Is It Safe To Dye Your Hair While Pregnant?

There are so many rules you need to remember when you first get pregnant that it's hard to keep up. Not only do you have to remind yourself of the tiny human growing inside you, but you need to keep note of what you can and can't eat while coping with common pregnancy problems like morning sickness. When it comes to your beauty routine, you start to question everything, from your choice of moisturizer to your choice of shampoo. Luckily, provided your products don't contain any harmful chemicals, your beauty regime can remain relatively the same. But is it safe to dye your hair while pregnant?

"You absolutely can dye your hair whilst pregnant," Adam Reed, co-founder of Percy & Reed, told Harper's Bazaar. "It's an urban myth that you can't!" he added. Dr. Angela Lamb, director of the Westside Mount Sinai Dermatology Faculty Practice in New York City, agrees. "It just does not stay in contact with your skin long enough to absorb into the bloodstream in a way that is harmful to a growing fetus," she told HuffPost. "My vote is that hair dye is completely fine."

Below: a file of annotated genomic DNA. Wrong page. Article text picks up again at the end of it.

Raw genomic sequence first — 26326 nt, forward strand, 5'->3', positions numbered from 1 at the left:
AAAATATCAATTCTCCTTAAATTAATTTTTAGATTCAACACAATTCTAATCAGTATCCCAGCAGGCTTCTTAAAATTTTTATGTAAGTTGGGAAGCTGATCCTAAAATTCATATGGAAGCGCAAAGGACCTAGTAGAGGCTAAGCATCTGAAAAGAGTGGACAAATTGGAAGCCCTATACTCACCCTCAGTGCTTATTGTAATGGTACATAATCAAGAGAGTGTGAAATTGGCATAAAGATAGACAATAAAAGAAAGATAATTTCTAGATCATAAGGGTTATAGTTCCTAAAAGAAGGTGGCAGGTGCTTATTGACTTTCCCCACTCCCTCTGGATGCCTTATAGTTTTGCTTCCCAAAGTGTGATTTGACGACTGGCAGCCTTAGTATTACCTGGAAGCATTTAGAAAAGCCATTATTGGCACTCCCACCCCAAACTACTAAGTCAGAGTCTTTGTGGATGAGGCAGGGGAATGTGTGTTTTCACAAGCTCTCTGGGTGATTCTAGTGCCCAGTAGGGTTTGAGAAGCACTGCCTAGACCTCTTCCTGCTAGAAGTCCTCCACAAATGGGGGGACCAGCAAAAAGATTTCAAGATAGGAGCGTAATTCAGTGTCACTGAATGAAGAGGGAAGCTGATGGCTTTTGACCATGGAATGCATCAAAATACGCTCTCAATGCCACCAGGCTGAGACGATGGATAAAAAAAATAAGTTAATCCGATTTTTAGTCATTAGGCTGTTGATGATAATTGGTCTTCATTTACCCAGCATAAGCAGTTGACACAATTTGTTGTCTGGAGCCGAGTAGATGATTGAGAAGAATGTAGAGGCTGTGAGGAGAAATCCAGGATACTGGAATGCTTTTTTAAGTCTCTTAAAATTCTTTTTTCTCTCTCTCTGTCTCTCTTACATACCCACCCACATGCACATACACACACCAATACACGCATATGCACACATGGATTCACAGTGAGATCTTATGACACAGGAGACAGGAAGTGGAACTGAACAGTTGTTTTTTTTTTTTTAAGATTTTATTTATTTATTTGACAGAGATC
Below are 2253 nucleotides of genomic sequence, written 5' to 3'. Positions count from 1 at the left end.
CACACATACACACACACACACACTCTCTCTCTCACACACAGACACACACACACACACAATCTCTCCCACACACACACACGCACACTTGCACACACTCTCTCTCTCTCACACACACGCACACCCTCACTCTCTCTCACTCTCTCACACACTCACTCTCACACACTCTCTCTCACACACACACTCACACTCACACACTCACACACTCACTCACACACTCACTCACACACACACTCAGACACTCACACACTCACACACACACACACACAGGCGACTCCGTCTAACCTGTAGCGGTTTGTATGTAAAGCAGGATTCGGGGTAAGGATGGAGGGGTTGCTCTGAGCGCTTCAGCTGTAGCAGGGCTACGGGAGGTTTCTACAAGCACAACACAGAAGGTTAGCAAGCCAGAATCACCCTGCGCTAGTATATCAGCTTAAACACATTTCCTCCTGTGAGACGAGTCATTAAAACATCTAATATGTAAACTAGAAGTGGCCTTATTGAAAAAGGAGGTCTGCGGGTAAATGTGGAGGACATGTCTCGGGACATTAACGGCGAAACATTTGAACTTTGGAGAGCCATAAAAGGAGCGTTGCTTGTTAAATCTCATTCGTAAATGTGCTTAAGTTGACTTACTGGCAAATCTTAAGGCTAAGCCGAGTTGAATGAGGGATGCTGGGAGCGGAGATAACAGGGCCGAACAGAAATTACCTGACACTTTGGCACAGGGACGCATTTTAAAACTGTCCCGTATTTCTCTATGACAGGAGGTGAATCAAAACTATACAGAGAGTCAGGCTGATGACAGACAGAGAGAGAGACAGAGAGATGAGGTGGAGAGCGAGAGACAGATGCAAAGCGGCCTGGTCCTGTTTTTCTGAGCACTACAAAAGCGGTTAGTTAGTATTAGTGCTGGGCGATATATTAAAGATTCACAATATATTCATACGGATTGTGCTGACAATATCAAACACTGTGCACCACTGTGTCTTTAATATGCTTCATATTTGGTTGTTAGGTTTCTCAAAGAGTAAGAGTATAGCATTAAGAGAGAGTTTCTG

Pregnancy may cause chemical sensitivity

However, Fran Dixon, creative colourist at Hari's Salon in London, is quick to point out that it's best to wait to refresh your roots until the first trimester's over to be extra safe. "Women usually wait until after the initial 12 weeks (or first trimester) of pregnancy when any potential risks are much lower," Dixon told Harper's Bazaar. If you're feeling anxious, "you can convert from all-over colors to highlights, so that the dye doesn't come into contact with the scalp," or switch to ammonia-free colors, she added.

If you're past the 12-week point, it's also important to be aware that being pregnant may cause your skin to react differently to chemicals than it usually would. Shannon Lewis, color director at Neville Hair & Beauty, and Anna Short, color director at Daniel Galvin, warn that it can even change the final color and smell of the hair dye. Always be sure to do a patch test before the treatment begins, they told Harper's Bazaar, and if you experience any irritation, do not proceed. Above all else, it's a good idea to ask your doctor, just to be on the safe side.